As 2009 winds to a close, mixed martial arts remains outlawed throughout much of British Columbia. This is because many B.C. municipalities continue to delay the approval of sanctioning. For the most part, the hesitation stems from the negative reputation that MMA earned in its comparatively rule-free, early years. The legislative reluctance is also due to the fact that the average city councilor falls well outside MMA's primary demographic of 18-to-35-year-old sports fans.
Unfortunately for MMA fans, B.C.'s prohibiting municipalities include both Victoria, the province's capital city, and the entire Lower Mainland, its most populous region. This means that, while sanctioned fights are consistently being held in B.C.'s smaller centres, such as Nanaimo, the Southern Interior and Prince George, the majority of fans live hours away from the sites of these events.
The result, as so often occurs in cases of prohibition, has been the rise of an underground MMA scene in B.C. This wave of unsanctioned cage-fighting, which has been particularly prevalent in the Lower Mainland, often results in conditions that are much more dangerous for the fighters involved. It also makes it difficult for the average B.C. MMA fan to even locate a live event.
For example, Valleyfight holds monthly MMA shows at Corky's Liquor Bin on a Native Reserve in Chilliwack, B.C., but that undoubtedly-fine establishment simply isn't frequented by the average Vancouverite. As a result, most fans don't even realize that these fights are occurring in their region.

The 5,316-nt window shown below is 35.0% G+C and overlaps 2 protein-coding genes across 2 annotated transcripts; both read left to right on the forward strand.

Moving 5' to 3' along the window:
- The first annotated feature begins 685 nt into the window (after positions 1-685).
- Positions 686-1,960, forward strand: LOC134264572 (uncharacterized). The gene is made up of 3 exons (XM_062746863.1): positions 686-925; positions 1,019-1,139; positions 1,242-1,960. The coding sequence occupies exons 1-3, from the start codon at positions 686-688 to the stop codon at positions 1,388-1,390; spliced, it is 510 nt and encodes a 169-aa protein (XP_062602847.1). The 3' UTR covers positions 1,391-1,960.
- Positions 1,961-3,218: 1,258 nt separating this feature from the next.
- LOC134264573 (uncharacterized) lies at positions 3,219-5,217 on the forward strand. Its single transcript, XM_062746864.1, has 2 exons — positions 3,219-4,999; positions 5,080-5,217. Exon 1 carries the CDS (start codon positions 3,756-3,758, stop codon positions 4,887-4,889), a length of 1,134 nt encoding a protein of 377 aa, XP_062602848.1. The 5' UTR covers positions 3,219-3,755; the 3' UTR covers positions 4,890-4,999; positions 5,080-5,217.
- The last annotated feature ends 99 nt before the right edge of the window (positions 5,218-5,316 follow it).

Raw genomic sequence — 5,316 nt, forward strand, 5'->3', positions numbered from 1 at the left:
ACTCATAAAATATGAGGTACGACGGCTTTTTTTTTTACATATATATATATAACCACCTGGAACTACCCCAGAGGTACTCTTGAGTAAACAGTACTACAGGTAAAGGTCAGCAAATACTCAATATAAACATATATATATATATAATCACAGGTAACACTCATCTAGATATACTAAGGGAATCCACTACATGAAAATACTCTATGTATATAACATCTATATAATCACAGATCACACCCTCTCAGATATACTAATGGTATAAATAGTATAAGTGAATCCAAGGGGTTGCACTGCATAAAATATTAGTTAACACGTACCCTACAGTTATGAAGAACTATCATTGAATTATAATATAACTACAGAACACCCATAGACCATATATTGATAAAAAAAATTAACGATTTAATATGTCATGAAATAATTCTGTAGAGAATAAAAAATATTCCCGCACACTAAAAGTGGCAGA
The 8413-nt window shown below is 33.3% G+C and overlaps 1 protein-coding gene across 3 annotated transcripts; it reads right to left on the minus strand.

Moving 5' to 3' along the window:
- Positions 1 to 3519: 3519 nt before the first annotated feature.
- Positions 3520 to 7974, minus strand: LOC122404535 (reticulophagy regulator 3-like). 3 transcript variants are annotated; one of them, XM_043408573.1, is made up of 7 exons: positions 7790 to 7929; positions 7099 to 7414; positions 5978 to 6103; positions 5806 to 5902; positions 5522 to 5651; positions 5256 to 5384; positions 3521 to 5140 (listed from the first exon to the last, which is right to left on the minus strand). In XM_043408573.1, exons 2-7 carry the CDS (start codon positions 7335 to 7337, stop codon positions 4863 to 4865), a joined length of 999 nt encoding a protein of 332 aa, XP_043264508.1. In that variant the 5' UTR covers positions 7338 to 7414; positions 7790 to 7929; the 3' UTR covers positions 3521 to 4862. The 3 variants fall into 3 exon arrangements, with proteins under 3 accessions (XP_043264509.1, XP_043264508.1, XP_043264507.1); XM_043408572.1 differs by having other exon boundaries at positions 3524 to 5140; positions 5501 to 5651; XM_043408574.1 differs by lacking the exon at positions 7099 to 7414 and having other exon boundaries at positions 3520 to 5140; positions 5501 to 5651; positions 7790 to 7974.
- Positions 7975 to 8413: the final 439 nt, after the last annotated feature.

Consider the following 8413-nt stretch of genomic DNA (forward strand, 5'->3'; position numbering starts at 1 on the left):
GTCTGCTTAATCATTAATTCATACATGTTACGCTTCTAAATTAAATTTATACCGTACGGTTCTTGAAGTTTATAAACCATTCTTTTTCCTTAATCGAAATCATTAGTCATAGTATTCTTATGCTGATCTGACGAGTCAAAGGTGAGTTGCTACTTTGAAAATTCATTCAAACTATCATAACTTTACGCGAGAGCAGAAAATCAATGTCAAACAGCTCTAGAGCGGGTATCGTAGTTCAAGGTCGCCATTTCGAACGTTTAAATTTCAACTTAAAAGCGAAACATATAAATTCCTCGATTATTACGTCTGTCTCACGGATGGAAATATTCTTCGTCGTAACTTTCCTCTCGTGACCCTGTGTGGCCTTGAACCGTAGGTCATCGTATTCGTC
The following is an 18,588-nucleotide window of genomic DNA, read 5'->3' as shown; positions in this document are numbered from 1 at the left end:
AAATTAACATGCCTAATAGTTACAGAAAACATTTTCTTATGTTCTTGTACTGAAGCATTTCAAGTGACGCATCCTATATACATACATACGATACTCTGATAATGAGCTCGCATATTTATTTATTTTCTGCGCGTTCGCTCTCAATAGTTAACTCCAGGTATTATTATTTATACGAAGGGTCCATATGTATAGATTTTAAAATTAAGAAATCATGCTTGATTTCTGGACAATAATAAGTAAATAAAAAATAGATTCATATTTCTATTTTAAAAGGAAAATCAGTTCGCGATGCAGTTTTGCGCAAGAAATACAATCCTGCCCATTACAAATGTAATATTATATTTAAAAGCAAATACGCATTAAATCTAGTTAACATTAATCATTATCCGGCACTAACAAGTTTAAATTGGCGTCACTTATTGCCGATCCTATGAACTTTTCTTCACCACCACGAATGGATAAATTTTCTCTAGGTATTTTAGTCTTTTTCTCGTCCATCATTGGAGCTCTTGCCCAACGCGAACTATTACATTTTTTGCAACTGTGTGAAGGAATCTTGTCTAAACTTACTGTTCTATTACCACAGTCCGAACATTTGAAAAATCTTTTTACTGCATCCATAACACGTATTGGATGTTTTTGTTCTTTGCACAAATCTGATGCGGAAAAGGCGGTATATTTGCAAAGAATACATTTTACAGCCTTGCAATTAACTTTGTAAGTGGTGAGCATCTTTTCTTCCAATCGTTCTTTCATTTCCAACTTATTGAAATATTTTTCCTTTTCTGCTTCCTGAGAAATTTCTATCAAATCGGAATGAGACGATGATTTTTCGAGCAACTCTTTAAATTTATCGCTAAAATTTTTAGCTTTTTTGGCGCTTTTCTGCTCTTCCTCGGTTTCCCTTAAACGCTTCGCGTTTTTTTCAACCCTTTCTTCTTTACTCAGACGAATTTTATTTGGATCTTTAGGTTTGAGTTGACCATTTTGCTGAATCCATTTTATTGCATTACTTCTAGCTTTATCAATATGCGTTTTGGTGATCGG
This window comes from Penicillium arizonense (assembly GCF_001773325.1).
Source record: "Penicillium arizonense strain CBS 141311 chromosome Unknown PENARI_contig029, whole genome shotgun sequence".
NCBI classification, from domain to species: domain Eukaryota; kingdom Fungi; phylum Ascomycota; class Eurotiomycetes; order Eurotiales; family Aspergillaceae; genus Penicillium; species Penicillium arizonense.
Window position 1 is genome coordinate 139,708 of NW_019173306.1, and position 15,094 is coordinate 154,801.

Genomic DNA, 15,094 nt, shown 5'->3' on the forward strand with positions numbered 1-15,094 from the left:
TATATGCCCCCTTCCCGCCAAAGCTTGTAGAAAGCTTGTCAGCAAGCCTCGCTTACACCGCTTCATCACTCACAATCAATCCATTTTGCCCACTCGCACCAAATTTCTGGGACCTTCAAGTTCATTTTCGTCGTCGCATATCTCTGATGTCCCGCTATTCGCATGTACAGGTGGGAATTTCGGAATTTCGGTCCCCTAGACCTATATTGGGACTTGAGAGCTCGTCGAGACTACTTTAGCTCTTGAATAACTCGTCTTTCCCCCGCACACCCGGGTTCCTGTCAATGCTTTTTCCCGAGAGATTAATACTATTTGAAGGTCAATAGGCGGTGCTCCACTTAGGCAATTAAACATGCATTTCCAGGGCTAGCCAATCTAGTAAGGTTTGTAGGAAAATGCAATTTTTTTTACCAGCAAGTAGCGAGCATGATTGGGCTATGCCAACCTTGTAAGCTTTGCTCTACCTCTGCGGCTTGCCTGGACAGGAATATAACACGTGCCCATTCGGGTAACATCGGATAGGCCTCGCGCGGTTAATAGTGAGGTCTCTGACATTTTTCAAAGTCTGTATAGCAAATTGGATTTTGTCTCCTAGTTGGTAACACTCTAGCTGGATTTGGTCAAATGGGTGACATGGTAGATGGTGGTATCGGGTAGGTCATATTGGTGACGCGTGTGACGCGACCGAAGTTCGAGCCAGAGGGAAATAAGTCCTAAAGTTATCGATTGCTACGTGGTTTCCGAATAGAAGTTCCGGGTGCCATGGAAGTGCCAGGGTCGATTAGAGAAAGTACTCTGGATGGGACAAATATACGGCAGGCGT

On Vancouver Island, successful MMA events, like the Armageddon Fighting Championship card that was held recently at Colwood's Bear Mountain Arena, are being held just outside the City of Victoria's jurisdiction. While these fights are well-attended, they must overcome the damaging stigma of being officially unwelcome within the capital's city limits.
But don't despair, change may be just over the legislative horizon.
Last April, Vancouver's city council came close to regulating MMA before shelving the motion at the last minute. Shortly thereafter, representatives from the UFC held closed-door meetings with Vancouver's Mayor, Gregor Robertson, which left them feeling encouraged that MMA would be sanctioned in the city in the very near future.
In fact, the UFC has tentatively scheduled an event for Vancouver in June of 2010. Word is, such an event would be held at GM Place-- the region's largest and most modern arena. Clearly, the UFC brass know something we don't. That fact leaves us with no choice but to desperately hope that their president, Dana White, isn't bluffing when he makes statements like this: "We're heading to Vancouver. We'll be there soon."